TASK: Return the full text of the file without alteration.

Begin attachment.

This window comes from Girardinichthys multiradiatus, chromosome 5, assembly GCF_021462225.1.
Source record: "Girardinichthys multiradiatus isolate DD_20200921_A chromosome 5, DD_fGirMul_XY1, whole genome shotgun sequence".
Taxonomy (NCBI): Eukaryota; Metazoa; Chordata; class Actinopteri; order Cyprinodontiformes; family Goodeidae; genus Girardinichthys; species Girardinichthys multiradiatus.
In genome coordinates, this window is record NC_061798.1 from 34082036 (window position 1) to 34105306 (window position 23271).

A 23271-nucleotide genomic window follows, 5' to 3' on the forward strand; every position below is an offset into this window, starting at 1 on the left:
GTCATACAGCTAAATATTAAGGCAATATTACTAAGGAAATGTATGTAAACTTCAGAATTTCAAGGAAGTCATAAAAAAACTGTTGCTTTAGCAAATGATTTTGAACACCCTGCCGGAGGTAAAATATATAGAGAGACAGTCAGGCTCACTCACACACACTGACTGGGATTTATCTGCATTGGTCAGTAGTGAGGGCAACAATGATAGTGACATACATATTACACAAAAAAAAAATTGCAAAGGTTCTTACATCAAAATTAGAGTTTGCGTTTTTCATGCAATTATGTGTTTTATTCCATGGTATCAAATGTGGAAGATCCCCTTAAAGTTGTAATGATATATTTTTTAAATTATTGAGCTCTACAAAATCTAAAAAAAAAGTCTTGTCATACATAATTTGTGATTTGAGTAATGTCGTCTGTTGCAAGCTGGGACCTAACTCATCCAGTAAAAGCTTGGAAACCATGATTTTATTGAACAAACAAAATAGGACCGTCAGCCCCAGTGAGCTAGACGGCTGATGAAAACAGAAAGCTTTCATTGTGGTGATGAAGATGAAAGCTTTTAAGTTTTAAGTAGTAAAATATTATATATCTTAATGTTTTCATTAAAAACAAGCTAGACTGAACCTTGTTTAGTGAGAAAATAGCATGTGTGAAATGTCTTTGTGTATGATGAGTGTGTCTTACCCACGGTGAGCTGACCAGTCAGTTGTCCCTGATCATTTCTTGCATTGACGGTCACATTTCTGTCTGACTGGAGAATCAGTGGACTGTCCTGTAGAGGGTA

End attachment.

This window comes from Girardinichthys multiradiatus, chromosome 5, assembly GCF_021462225.1.
Source record: "Girardinichthys multiradiatus isolate DD_20200921_A chromosome 5, DD_fGirMul_XY1, whole genome shotgun sequence".
Taxonomy (NCBI): Eukaryota; Metazoa; Chordata; class Actinopteri; order Cyprinodontiformes; family Goodeidae; genus Girardinichthys; species Girardinichthys multiradiatus.
In genome coordinates, this window is record NC_061798.1 from 34082036 (window position 1) to 34105306 (window position 23271).

A 23271-nucleotide genomic window follows, 5' to 3' on the forward strand; every position below is an offset into this window, starting at 1 on the left:
GTCATACAGCTAAATATTAAGGCAATATTACTAAGGAAATGTATGTAAACTTCAGAATTTCAAGGAAGTCATAAAAAAACTGTTGCTTTAGCAAATGATTTTGAACACCCTGCCGGAGGTAAAATATATAGAGAGACAGTCAGGCTCACTCACACACACTGACTGGGATTTATCTGCATTGGTCAGTAGTGAGGGCAACAATGATAGTGACATACATATTACACAAAAAAAAAATTGCAAAGGTTCTTACATCAAAATTAGAGTTTGCGTTTTTCATGCAATTATGTGTTTTATTCCATGGTATCAAATGTGGAAGATCCCCTTAAAGTTGTAATGATATATTTTTTAAATTATTGAGCTCTACAAAATCTAAAAAAAAAGTCTTGTCATACATAATTTGTGATTTGAGTAATGTCGTCTGTTGCAAGCTGGGACCTAACTCATCCAGTAAAAGCTTGGAAACCATGATTTTATTGAACAAACAAAATAGGACCGTCAGCCCCAGTGAGCTAGACGGCTGATGAAAACAGAAAGCTTTCATTGTGGTGATGAAGATGAAAGCTTTTAAGTTTTAAGTAGTAAAATATTATATATCTTAATGTTTTCATTAAAAACAAGCTAGACTGAACCTTGTTTAGTGAGAAAATAGCATGTGTGAAATGTCTTTGTGTATGATGAGTGTGTCTTACCCACGGTGAGCTGACCAGTCAGTTGTCCCTGATCATTTCTTGCATTGACGGTCACATTTCTGTCTGACTGGAGAATCAGTGGACTGTCCTGTAGAGGGTA